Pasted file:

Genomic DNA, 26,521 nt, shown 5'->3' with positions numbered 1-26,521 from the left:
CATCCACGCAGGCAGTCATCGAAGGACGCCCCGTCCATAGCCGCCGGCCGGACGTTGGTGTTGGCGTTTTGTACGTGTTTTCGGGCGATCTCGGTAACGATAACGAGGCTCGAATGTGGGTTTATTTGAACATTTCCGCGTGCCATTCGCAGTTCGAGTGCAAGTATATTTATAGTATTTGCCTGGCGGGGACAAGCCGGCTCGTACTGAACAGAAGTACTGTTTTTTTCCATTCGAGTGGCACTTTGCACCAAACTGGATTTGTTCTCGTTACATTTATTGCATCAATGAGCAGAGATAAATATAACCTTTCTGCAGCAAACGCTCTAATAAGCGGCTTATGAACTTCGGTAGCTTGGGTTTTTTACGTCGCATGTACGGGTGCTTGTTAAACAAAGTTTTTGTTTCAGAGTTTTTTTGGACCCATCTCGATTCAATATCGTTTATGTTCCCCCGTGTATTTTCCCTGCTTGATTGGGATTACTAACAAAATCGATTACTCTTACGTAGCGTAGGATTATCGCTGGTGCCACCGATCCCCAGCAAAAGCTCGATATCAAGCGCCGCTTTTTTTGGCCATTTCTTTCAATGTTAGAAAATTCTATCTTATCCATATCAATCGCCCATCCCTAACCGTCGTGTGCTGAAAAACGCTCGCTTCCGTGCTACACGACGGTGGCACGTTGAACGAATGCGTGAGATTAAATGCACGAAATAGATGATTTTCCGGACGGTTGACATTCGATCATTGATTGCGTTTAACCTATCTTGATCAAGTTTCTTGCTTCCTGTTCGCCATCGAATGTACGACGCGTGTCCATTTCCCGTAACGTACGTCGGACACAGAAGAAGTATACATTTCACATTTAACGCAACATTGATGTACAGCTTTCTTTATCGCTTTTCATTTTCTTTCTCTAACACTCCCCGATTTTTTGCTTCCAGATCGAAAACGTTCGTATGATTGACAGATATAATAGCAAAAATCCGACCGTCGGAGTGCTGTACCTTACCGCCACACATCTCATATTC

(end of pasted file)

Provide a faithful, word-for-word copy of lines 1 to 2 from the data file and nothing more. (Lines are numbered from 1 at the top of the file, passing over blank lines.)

Genomic DNA, 26,521 nt, shown 5'->3' with positions numbered 1-26,521 from the left:
CATCCACGCAGGCAGTCATCGAAGGACGCCCCGTCCATAGCCGCCGGCCGGACGTTGGTGTTGGCGTTTTGTACGTGTTTTCGGGCGATCTCGGTAACGATAACGAGGCTCGAATGTGGGTTTATTTGAACATTTCCGCGTGCCATTCGCAGTTCGAGTGCAAGTATATTTATAGTATTTGCCTGGCGGGGACAAGCCGGCTCGTACTGAACAGAAGTACTGTTTTTTTCCATTCGAGTGGCACTTTGCACCAAACTGGATTTGTTCTCGTTACATTTATTGCATCAATGAGCAGAGATAAATATAACCTTTCTGCAGCAAACGCTCTAATAAGCGGCTTATGAACTTCGGTAGCTTGGGTTTTTTACGTCGCATGTACGGGTGCTTGTTAAACAAAGTTTTTGTTTCAGAGTTTTTTTGGACCCATCTCGATTCAATATCGTTTATGTTCCCCCGTGTATTTTCCCTGCTTGATTGGGATTACTAACAAAATCGATTACTCTTACGTAGCGTAGGATTATCGCTGGTGCCACCGATCCCCAGCAAAAGCTCGATATCAAGCGCCGCTTTTTTTGGCCATTTCTTTCAATGTTAGAAAATTCTATCTTATCCATATCAATCGCCCATCCCTAACCGTCGTGTGCTGAAAAACGCTCGCTTCCGTGCTACACGACGGTGGCACGTTGAACGAATGCGTGAGATTAAATGCACGAAATAGATGATTTTCCGGACGGTTGACATTCGATCATTGATTGCGTTTAACCTATCTTGATCAAGTTTCTTGCTTCCTGTTCGCCATCGAATGTACGACGCGTGTCCATTTCCCGTAACGTACGTCGGACACAGAAGAAGTATACATTTCACATTTAACGCAACATTGATGTACAGCTTTCTTTATCGCTTTTCATTTTCTTTCTCTAACACTCCCCGATTTTTTGCTTCCAGATCGAAAACGTTCGTATGATTGACAGATATAATAGCAAAAATCCGACCGTCGGAGTGCTGTACCTTACCGCCACACATCTCATATTC